"I've only ever worked for one company. I started there right after community college. That may sound boring but I loved it. Over the years I gained more responsibility and got to know so many wonderful people. In fact, I met Ken through a colleague. He was quiet but cute and smart. After we'd been dating for a while, he told me he'd been nervous that I wouldn't like him. That was so sweet. I didn't think I was the type to make a man nervous. For our wedding we posted an invitation on our office doors inviting coworkers to stop by, and more than 200 people showed up! We barely had enough cake for everyone.
"I miss my colleagues so much. I try to keep in touch but we live far away from town, so meeting someone for lunch is not as simple as Ken seems to think. He and I never do anything together, except fight. I'm not pulling in a paycheck, so I feel guilty even suggesting a movie or dinner out. The days all blend together. I suspect our marriage is doomed, but I'm so unhappy I don't know what I think anymore."
"Ilene has changed so much," says Ken, 48, a soft-spoken administrator at a government housing agency. "It's as if she's lost her rudder. She spends most of the day watching TV and talking on the phone to her sisters.
"The old Ilene was outgoing and warm — a people person. I feel terrible about her losing her job and I've tried to help. She knows I'm not a touchy-feely kind of guy, but what she didn't say is that she ignores my advice. I suggested going back to school, perhaps to study library science or some area of healthcare. She insists schooling will take too long and she'll be an unemployable old lady when she gets out. I tell her to at least get out of the house, do volunteer work, get together with friends. She never does that, either. The truth is, I have no idea what she should do. She has to figure that one out for herself.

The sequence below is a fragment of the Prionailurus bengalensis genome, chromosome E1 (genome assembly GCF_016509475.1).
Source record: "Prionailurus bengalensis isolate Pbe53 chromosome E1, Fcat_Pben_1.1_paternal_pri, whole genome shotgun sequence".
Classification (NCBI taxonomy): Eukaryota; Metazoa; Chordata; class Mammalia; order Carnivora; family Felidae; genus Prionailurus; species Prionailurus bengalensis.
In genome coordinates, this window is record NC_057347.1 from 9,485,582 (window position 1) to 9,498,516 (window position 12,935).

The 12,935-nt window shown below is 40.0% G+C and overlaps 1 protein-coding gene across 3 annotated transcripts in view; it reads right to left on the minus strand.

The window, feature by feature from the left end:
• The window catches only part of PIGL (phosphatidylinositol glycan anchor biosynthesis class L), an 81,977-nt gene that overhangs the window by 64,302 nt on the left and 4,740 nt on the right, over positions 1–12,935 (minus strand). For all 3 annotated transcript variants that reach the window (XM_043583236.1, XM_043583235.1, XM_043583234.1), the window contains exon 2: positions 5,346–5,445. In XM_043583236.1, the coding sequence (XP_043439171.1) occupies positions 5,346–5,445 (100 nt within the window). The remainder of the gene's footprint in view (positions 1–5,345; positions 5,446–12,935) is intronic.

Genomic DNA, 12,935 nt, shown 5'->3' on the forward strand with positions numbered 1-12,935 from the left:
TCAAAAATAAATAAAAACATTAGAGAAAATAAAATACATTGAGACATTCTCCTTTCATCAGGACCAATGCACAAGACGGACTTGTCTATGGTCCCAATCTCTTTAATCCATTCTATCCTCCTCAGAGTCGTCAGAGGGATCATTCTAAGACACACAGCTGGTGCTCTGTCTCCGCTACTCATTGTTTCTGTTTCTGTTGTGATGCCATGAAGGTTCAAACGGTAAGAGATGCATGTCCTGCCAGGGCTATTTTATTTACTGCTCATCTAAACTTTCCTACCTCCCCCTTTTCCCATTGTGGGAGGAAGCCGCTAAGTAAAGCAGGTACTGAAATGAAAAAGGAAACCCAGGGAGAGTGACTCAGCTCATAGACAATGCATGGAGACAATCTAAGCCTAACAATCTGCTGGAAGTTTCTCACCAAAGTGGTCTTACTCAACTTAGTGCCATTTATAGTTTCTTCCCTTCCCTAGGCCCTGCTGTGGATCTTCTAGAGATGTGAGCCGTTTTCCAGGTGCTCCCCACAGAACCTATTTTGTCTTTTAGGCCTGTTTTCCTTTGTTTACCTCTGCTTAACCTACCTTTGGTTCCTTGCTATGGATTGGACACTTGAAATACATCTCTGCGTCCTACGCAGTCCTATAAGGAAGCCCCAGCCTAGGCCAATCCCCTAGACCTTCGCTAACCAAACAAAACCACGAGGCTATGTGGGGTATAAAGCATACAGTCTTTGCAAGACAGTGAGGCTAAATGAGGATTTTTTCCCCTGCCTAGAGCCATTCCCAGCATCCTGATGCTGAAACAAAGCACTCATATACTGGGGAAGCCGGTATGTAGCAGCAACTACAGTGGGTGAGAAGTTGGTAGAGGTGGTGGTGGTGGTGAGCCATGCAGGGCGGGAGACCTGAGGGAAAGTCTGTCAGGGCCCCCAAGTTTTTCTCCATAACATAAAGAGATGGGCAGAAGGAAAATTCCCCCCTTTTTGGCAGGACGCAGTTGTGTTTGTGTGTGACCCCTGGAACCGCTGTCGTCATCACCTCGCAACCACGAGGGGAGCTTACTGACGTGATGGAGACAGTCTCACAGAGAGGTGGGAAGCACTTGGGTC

"What I do know is that our arguments are awful. If I didn't cut her off, she'd go on and on for hours about the same thing. It drives me nuts. When she launches into one of her tirades, I don't know how to answer her, so most of the time I don't answer her at all. That just seems to make her angrier.
"She also seems convinced that because I love my daughter I can't love her. That's crazy. My poor daughter lost her mother when she was 3 years old! Of course I bend over backward to make her feel loved! How can Ilene possibly be jealous of that? As for the phone incident, I have no idea what happened. I thought I was doing the right thing by taking Heather out of the house so they could both calm down. Ilene saw that as traitorous. Well, I'm not a traitor and I'm not a terrible father to Adam because I refuse to excuse his poor grades. Ilene coddles him. His school has a top-notch reputation and the discipline and high standards are good for him.